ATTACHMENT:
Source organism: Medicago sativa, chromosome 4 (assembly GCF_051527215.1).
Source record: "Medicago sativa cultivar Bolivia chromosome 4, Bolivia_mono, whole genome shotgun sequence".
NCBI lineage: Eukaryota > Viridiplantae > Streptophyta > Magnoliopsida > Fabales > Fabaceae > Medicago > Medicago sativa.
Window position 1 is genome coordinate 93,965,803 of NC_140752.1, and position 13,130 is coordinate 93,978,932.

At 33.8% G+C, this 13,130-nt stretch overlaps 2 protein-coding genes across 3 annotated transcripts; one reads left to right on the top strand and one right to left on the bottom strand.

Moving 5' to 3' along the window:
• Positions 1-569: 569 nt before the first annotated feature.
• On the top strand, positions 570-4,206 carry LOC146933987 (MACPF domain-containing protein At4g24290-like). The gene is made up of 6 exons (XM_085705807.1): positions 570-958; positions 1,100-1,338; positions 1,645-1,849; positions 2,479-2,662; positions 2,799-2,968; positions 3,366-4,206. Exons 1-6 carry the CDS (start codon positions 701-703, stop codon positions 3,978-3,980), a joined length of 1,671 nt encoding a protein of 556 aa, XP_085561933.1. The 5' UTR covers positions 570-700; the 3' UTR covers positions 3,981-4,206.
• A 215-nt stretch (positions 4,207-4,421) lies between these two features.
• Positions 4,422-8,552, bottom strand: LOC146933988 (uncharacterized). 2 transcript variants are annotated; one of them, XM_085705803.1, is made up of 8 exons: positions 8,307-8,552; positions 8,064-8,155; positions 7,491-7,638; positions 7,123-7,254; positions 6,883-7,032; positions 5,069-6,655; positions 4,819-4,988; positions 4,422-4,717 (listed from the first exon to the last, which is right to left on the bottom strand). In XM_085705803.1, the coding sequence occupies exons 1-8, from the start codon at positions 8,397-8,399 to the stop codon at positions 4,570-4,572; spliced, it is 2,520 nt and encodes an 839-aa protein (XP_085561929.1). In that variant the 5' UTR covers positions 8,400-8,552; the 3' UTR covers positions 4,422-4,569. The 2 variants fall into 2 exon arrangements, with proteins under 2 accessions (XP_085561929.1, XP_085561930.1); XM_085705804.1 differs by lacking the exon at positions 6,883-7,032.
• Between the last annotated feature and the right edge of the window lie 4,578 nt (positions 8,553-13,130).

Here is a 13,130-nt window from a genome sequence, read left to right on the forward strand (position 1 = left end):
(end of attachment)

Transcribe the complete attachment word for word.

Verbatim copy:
Source organism: Medicago sativa, chromosome 4 (assembly GCF_051527215.1).
Source record: "Medicago sativa cultivar Bolivia chromosome 4, Bolivia_mono, whole genome shotgun sequence".
NCBI lineage: Eukaryota > Viridiplantae > Streptophyta > Magnoliopsida > Fabales > Fabaceae > Medicago > Medicago sativa.
Window position 1 is genome coordinate 93,965,803 of NC_140752.1, and position 13,130 is coordinate 93,978,932.

At 33.8% G+C, this 13,130-nt stretch overlaps 2 protein-coding genes across 3 annotated transcripts; one reads left to right on the top strand and one right to left on the bottom strand.

Moving 5' to 3' along the window:
• Positions 1-569: 569 nt before the first annotated feature.
• On the top strand, positions 570-4,206 carry LOC146933987 (MACPF domain-containing protein At4g24290-like). The gene is made up of 6 exons (XM_085705807.1): positions 570-958; positions 1,100-1,338; positions 1,645-1,849; positions 2,479-2,662; positions 2,799-2,968; positions 3,366-4,206. Exons 1-6 carry the CDS (start codon positions 701-703, stop codon positions 3,978-3,980), a joined length of 1,671 nt encoding a protein of 556 aa, XP_085561933.1. The 5' UTR covers positions 570-700; the 3' UTR covers positions 3,981-4,206.
• A 215-nt stretch (positions 4,207-4,421) lies between these two features.
• Positions 4,422-8,552, bottom strand: LOC146933988 (uncharacterized). 2 transcript variants are annotated; one of them, XM_085705803.1, is made up of 8 exons: positions 8,307-8,552; positions 8,064-8,155; positions 7,491-7,638; positions 7,123-7,254; positions 6,883-7,032; positions 5,069-6,655; positions 4,819-4,988; positions 4,422-4,717 (listed from the first exon to the last, which is right to left on the bottom strand). In XM_085705803.1, the coding sequence occupies exons 1-8, from the start codon at positions 8,397-8,399 to the stop codon at positions 4,570-4,572; spliced, it is 2,520 nt and encodes an 839-aa protein (XP_085561929.1). In that variant the 5' UTR covers positions 8,400-8,552; the 3' UTR covers positions 4,422-4,569. The 2 variants fall into 2 exon arrangements, with proteins under 2 accessions (XP_085561929.1, XP_085561930.1); XM_085705804.1 differs by lacking the exon at positions 6,883-7,032.
• Between the last annotated feature and the right edge of the window lie 4,578 nt (positions 8,553-13,130).

Here is a 13,130-nt window from a genome sequence, read left to right on the forward strand (position 1 = left end):